Valuation of cancellations of the Austrian Empire

The study of postmarks is a specialized branch of philately called marcophily. It brings added value to the stamps by their historical significance. Other parameters are the rarity and the attractiveness. In particular, the stamps issued by the Habsburg monarchy during the 1850-1867 period (the 5 issues before the Austro-Hungarian compromise of 1867), are collected for their variety and beauty. A first publication on this topic was made by Hans Kropf in 1899. Edwin Mueller in his Handbook of Austria and Lombardy-Venetia Cancellations on the Postage Stamp Issues 1850-1864, published in 1961, described all postmarks used in the Austrian empire, Lombardy, Venetia and in the Austria post-offices in the Ottoman empire. The relative valuation of those postmarks contains a popularity index, which is a multiplicative factor on top of the rarity. Closely related article is Postage stamps and postal history of Austria for a better understanding of the historical context.

The historical contextEdit

The Austrian Empire stamps were first issued on June 1, 1850: a coat of arms under the text KK Post-Stempel. The word Austria does not appear, which is logical, as the issue served in whole central Europe, more precisely in all or in part of the current following countries:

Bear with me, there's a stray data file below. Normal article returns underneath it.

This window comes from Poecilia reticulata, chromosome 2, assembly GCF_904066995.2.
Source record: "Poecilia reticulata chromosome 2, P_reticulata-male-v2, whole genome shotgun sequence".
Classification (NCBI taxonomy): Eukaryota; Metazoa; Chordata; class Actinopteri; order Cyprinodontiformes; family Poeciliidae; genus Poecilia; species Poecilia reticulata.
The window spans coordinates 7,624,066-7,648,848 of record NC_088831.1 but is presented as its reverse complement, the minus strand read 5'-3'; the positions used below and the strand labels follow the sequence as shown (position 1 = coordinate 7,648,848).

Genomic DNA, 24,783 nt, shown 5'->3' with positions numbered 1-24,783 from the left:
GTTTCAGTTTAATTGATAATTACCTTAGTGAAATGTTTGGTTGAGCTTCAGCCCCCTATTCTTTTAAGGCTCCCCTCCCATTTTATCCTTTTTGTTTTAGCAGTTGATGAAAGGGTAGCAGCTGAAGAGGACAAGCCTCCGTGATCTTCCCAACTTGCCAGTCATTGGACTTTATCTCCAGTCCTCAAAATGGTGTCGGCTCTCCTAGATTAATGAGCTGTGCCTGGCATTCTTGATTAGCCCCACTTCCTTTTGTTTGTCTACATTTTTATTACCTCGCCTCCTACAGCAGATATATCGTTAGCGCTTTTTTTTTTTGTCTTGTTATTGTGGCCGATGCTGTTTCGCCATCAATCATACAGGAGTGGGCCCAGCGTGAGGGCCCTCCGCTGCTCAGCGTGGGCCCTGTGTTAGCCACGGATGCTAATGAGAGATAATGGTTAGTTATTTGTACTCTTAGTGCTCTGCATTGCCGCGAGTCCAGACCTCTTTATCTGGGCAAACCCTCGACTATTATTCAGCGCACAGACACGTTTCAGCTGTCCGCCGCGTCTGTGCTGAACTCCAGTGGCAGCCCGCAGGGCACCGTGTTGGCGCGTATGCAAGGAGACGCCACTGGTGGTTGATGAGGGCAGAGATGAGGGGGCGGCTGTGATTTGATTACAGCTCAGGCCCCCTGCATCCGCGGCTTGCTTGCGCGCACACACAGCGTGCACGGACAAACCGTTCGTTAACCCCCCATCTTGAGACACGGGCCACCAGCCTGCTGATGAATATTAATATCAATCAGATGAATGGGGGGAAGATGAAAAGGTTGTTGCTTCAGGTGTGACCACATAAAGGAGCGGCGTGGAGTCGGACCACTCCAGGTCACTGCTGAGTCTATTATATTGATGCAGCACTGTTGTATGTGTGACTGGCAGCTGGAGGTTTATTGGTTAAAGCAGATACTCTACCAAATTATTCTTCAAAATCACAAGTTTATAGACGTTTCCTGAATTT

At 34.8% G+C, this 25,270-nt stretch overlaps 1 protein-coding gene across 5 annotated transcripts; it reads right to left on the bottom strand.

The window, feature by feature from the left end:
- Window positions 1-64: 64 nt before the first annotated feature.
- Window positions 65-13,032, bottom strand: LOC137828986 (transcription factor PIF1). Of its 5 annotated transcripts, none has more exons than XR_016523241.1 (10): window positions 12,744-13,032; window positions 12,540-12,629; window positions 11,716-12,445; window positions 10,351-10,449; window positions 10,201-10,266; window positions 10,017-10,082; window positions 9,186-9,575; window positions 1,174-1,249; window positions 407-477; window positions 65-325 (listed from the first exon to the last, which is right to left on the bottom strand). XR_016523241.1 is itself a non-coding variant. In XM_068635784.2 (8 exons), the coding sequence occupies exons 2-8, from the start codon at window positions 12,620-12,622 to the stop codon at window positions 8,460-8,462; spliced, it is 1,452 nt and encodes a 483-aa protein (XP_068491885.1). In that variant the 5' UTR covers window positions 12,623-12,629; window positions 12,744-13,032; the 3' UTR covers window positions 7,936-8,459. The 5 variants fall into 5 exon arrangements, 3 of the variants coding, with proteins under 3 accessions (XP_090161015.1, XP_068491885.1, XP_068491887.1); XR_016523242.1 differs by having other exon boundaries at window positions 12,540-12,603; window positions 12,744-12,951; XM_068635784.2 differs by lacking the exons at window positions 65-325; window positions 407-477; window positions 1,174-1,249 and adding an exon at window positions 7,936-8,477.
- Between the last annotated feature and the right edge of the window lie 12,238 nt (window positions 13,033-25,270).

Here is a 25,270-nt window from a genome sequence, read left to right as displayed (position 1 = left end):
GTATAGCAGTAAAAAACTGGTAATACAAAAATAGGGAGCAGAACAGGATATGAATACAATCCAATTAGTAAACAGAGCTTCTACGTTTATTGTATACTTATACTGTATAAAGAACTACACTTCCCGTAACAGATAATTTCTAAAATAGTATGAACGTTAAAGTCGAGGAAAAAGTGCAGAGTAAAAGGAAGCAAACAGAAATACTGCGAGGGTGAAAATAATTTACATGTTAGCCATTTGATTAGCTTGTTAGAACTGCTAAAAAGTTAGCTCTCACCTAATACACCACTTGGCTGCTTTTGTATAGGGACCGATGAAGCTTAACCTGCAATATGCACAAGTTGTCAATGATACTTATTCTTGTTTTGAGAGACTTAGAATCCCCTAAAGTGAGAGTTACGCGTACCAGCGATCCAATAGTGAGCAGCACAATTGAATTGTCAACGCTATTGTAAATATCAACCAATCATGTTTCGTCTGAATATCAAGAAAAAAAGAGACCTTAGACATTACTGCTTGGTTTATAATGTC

The languages used are German, Italian, Hungarian, Czech, Serbo-Croat, Polish and French Chargé.

The Austrian Empire is present in all central Europe

This article is linked to the article Postage stamps and postal history of Austria. For a better understanding of the historical context, see the article Austria-Hungary.

The collection of cancellations of AustriaEdit

Collecting of cancellations, in particular the 1850 issues of Austria and Lombardy-Venetia, has a long tradition. The first important collection of the kind was assembled by Hans Kropf. He published The Cancellations of the stamps of Austria-Hungary and Lombardy-Venetia, a handbook with 959 different cancellation types, in 1899. His collection was purchased by King Fuad I of Egypt, and by Marc Fitch in 1954.[1] The Jerger collection (see below) has made complements to this collection, with items from Baron Ferrari, Felix Brunner, Maurice Burrus, Arthur Caspary, Dale-Lichtenstein, the King Carol I of Romania, and others.